Barbie is a brand that has thousands of dolls, dozens of movies and series, hundreds of accessories, and just as many video games. But what did Greta Gerwig, the director of the film starring Margot Robbie and Ryan Gosling, base the narrative of Barbie on? As she revealed in Vogue, none of that.
Greta Gerwig has given an exclusive interview to the magazine, in which she talks about her career and, of course, makes room to explore her upcoming film: Barbie. In it, she takes the opportunity to reveal the basis of her story, which remains a mystery for now, and how it will unfold.
The most surprising aspect of the director’s response has been her main reference when approaching the film: the book “Reviving Ophelia” by Mary Pipher, published in 1994, which Gerwig read as a child. The book’s subtitle is “Saving the Selves of Adolescent Girls” and discusses how girls succumb to social pressures and lose their essence as they enter adolescence. Gerwig explains:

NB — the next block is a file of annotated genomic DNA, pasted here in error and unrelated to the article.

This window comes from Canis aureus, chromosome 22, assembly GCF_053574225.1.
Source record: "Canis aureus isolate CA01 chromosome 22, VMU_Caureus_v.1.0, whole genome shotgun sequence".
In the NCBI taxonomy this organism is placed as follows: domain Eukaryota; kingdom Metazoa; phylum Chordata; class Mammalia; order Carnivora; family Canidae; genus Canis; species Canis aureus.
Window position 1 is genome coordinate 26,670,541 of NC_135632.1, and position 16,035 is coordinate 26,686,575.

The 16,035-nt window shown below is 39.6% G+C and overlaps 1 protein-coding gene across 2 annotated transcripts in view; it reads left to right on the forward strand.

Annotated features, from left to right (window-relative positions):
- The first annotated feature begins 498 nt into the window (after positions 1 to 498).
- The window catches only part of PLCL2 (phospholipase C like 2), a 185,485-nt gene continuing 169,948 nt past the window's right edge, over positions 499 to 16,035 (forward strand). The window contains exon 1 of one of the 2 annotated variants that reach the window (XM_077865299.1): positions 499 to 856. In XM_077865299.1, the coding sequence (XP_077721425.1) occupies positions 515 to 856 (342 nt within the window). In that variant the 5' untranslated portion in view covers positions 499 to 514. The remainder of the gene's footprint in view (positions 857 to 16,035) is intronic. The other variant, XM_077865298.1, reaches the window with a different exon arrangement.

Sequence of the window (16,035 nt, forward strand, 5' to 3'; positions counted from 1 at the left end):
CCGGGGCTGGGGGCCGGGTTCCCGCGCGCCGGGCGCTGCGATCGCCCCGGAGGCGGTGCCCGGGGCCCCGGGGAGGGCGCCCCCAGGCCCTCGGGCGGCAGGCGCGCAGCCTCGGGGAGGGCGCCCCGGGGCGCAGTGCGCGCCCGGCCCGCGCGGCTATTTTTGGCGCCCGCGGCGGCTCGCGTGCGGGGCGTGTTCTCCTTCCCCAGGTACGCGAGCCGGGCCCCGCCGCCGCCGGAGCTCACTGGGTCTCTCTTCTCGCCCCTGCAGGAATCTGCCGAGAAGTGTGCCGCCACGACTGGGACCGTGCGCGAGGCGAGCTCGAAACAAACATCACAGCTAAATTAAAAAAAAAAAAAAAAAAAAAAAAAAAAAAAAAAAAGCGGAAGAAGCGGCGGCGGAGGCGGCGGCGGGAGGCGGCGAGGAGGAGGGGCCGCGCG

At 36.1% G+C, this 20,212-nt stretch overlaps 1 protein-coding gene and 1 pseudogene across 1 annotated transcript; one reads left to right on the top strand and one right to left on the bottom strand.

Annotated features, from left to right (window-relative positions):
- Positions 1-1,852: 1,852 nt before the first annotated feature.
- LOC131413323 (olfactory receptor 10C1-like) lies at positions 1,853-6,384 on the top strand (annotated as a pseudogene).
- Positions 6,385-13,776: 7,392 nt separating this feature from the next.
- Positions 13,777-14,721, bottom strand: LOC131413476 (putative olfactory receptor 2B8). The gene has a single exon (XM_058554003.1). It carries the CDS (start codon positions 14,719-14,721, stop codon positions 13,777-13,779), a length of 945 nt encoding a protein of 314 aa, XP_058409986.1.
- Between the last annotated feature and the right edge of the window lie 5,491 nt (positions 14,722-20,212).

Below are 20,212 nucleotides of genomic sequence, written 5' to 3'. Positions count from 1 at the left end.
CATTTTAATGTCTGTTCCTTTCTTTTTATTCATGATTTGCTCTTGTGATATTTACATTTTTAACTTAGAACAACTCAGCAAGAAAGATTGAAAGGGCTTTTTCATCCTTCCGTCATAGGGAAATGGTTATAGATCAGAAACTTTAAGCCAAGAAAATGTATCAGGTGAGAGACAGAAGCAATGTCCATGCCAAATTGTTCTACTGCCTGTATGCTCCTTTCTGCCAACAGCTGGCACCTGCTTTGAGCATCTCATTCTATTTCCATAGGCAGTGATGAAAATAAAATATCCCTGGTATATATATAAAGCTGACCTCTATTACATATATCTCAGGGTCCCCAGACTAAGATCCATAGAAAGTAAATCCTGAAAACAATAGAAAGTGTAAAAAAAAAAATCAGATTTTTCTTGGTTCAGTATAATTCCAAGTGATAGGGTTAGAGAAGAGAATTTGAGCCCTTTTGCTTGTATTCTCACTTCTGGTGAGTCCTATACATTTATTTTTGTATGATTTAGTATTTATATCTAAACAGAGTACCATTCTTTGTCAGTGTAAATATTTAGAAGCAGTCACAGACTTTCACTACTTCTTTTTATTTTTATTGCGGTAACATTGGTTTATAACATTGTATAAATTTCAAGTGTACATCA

“My mother would get books from the library about parenting, and then I would read them. Girls are funny, bold, and confident, and then they just… stop. What is the journey that an adolescent takes? Suddenly, adolescence arrives, and she thinks, ‘Oh, I’m not good enough’.”
In this way, Barbie aims to be a critique of that feeling that both Gerwig and all girls experience at some point. That journey from boldness and fun suddenly halted by external pressures and other influences. We still don’t know what the movie will be like, but it’s certainly leaving some clues about the evolution of Margot Robbie’s character in it.
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